The AMA Handbook of Business Writing: The Ultimate Guide to Style, Grammar, Usage, Punctuation, Construction, and Formatting

By Kevin Wilson; Jennifer Wauson | Go to book overview

D

Danger Notice

See Notices.


Dangling Modifiers

A modifier is a word or phrase that gives more detail about a subject. A dangling modifier modifies a word that is not clearly stated in a sentence.

Example: Having struggled through the long commute, Dan parked
his car in his usual spot.

The doer must be the subject of the main clause that follows. In the example, Dan is the logical doer; therefore this sentence does not have a dangling modifier.

Example: Having struggled through the long commute, the car was
parked in the usual spot.

“Having struggled” is a participle that expresses action, but the doer is not the parking spot. Because the doer of the action is not clearly stated, this participial phrase is a dangling modifier.


Characteristics of Dangling Modifiers

Dangling modifiers typically occur at the beginning of a sentence as an introductory clause or phrase. Dangling modifiers can also appear at the end of a sentence. Dangling modifiers often have a gerund (-ing word) or an infinitive (to + be word) near the beginning of the sentence.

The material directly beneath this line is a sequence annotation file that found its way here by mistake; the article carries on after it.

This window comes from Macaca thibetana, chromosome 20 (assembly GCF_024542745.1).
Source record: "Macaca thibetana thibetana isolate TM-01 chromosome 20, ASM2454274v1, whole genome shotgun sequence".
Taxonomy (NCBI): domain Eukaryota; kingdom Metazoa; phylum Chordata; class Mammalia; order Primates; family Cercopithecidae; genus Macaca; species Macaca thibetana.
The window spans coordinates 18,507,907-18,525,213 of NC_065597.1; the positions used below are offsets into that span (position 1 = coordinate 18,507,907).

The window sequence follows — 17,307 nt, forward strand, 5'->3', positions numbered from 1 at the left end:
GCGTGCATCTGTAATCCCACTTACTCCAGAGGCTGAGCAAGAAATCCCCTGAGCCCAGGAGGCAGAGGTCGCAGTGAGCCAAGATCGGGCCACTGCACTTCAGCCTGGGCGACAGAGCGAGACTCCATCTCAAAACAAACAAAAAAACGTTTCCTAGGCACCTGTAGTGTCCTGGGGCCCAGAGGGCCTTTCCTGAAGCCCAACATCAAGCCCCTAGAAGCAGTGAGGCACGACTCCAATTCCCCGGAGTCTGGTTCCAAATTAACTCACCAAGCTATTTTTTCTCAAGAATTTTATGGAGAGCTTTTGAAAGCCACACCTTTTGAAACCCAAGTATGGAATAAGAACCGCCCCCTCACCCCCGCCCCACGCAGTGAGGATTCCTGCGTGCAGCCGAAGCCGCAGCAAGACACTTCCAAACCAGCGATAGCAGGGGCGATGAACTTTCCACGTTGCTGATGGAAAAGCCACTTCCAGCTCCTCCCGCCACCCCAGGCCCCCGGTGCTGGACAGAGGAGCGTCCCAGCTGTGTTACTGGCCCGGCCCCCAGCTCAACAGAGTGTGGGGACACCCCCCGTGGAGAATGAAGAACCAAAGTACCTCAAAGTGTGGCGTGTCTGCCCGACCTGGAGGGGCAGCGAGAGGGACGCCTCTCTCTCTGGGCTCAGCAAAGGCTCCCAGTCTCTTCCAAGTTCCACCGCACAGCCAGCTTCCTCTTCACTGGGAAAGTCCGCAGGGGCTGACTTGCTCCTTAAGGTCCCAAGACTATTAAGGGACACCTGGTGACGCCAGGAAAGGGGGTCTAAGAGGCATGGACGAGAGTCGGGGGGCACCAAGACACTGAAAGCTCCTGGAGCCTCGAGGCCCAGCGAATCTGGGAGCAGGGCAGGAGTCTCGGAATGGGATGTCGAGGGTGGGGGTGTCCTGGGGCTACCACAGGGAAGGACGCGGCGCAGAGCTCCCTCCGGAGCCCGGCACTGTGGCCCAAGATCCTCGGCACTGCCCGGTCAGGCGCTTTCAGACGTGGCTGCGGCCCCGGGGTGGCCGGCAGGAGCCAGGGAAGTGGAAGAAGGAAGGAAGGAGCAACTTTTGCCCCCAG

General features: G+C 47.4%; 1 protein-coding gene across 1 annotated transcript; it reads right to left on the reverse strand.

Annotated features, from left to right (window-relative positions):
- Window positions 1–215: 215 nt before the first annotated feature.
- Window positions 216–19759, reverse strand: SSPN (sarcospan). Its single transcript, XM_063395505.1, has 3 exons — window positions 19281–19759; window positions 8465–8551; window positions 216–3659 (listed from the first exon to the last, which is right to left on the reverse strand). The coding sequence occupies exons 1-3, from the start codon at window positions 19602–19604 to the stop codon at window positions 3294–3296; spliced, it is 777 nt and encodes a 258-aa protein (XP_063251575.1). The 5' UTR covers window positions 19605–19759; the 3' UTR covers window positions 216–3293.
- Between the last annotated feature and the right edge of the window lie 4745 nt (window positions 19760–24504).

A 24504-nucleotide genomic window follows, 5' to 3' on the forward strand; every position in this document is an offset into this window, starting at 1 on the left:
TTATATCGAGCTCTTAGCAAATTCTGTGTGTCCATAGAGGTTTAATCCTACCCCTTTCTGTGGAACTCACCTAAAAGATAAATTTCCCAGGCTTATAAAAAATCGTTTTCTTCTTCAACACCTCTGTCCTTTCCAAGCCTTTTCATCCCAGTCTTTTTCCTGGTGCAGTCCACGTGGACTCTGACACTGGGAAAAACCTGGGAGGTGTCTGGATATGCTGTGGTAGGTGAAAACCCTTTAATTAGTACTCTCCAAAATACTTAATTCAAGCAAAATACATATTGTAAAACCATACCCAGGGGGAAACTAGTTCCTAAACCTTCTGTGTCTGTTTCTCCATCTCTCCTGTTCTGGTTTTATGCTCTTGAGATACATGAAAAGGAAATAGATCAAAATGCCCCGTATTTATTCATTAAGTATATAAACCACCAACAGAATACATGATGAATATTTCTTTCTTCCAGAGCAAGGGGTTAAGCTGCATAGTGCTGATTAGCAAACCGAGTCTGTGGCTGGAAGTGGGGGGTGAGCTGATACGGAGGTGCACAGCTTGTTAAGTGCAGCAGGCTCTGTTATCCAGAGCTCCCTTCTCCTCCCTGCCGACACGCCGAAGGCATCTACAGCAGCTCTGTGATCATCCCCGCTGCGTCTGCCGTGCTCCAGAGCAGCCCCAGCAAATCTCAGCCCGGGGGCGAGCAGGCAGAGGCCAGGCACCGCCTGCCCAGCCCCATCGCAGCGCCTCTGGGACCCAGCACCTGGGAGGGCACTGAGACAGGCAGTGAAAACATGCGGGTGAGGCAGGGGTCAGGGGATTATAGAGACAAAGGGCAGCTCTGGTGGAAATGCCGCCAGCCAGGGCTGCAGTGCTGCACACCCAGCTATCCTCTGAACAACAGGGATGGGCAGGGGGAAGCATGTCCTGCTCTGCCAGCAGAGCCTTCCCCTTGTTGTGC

Incorrect: Not having made contingency plans, the project was a
failure.

-153-

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The AMA Handbook of Business Writing: The Ultimate Guide to Style, Grammar, Usage, Punctuation, Construction, and Formatting
Table of contents

Table of contents

  • Title Page iii
  • Contents v
  • List of Business Documents Figures xxiii
  • Introduction xxv
  • Acknowledgments xxvii
  • Section 1 - The Writing Process 1
  • Section 2 - The Business Writer’s Alphabetical Reference 31
  • A 33
  • B 88
  • C 103
  • D 153
  • E 178
  • F 195
  • G 209
  • H 214
  • J 250
  • K 252
  • L 255
  • M 268
  • N 280
  • O 296
  • P 301
  • Q 342
  • R 347
  • S 358
  • T 388
  • U 407
  • V 412
  • W 418
  • X- Y Z 423
  • Section 3 - Sample Business Documents 425
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